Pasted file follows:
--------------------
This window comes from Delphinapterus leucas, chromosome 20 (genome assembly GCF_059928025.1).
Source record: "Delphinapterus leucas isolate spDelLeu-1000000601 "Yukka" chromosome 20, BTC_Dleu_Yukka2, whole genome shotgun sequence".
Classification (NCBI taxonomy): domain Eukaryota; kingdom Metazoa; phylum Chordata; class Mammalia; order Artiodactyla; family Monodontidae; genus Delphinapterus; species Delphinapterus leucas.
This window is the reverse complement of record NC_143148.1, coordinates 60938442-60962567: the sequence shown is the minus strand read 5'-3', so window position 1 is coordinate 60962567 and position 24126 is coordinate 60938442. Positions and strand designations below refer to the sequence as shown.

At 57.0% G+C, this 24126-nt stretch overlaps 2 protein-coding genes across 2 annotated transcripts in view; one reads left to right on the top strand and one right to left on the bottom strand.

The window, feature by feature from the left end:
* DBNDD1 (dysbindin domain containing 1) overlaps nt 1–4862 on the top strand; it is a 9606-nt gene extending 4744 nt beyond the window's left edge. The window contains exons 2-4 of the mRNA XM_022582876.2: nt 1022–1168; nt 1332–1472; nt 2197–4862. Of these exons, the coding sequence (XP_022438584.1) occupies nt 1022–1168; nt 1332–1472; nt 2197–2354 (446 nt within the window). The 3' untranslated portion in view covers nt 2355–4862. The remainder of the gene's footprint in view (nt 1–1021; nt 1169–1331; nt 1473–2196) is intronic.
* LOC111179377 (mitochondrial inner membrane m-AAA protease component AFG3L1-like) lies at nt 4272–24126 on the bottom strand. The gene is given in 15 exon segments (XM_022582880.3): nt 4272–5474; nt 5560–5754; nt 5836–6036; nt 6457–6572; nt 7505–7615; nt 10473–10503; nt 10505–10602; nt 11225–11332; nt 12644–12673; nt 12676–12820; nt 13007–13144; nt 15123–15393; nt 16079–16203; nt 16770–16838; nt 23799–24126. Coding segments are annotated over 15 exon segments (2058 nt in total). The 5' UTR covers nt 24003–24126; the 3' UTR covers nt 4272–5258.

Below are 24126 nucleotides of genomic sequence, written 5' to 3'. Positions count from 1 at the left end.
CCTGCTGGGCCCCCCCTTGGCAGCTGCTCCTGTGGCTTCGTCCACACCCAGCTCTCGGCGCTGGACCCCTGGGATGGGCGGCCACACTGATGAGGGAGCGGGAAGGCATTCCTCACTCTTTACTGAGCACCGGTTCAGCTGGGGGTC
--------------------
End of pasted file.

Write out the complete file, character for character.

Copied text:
This window comes from Delphinapterus leucas, chromosome 20 (genome assembly GCF_059928025.1).
Source record: "Delphinapterus leucas isolate spDelLeu-1000000601 "Yukka" chromosome 20, BTC_Dleu_Yukka2, whole genome shotgun sequence".
Classification (NCBI taxonomy): domain Eukaryota; kingdom Metazoa; phylum Chordata; class Mammalia; order Artiodactyla; family Monodontidae; genus Delphinapterus; species Delphinapterus leucas.
This window is the reverse complement of record NC_143148.1, coordinates 60938442-60962567: the sequence shown is the minus strand read 5'-3', so window position 1 is coordinate 60962567 and position 24126 is coordinate 60938442. Positions and strand designations below refer to the sequence as shown.

At 57.0% G+C, this 24126-nt stretch overlaps 2 protein-coding genes across 2 annotated transcripts in view; one reads left to right on the top strand and one right to left on the bottom strand.

The window, feature by feature from the left end:
* DBNDD1 (dysbindin domain containing 1) overlaps nt 1–4862 on the top strand; it is a 9606-nt gene extending 4744 nt beyond the window's left edge. The window contains exons 2-4 of the mRNA XM_022582876.2: nt 1022–1168; nt 1332–1472; nt 2197–4862. Of these exons, the coding sequence (XP_022438584.1) occupies nt 1022–1168; nt 1332–1472; nt 2197–2354 (446 nt within the window). The 3' untranslated portion in view covers nt 2355–4862. The remainder of the gene's footprint in view (nt 1–1021; nt 1169–1331; nt 1473–2196) is intronic.
* LOC111179377 (mitochondrial inner membrane m-AAA protease component AFG3L1-like) lies at nt 4272–24126 on the bottom strand. The gene is given in 15 exon segments (XM_022582880.3): nt 4272–5474; nt 5560–5754; nt 5836–6036; nt 6457–6572; nt 7505–7615; nt 10473–10503; nt 10505–10602; nt 11225–11332; nt 12644–12673; nt 12676–12820; nt 13007–13144; nt 15123–15393; nt 16079–16203; nt 16770–16838; nt 23799–24126. Coding segments are annotated over 15 exon segments (2058 nt in total). The 5' UTR covers nt 24003–24126; the 3' UTR covers nt 4272–5258.

Below are 24126 nucleotides of genomic sequence, written 5' to 3'. Positions count from 1 at the left end.
CCTGCTGGGCCCCCCCTTGGCAGCTGCTCCTGTGGCTTCGTCCACACCCAGCTCTCGGCGCTGGACCCCTGGGATGGGCGGCCACACTGATGAGGGAGCGGGAAGGCATTCCTCACTCTTTACTGAGCACCGGTTCAGCTGGGGGTC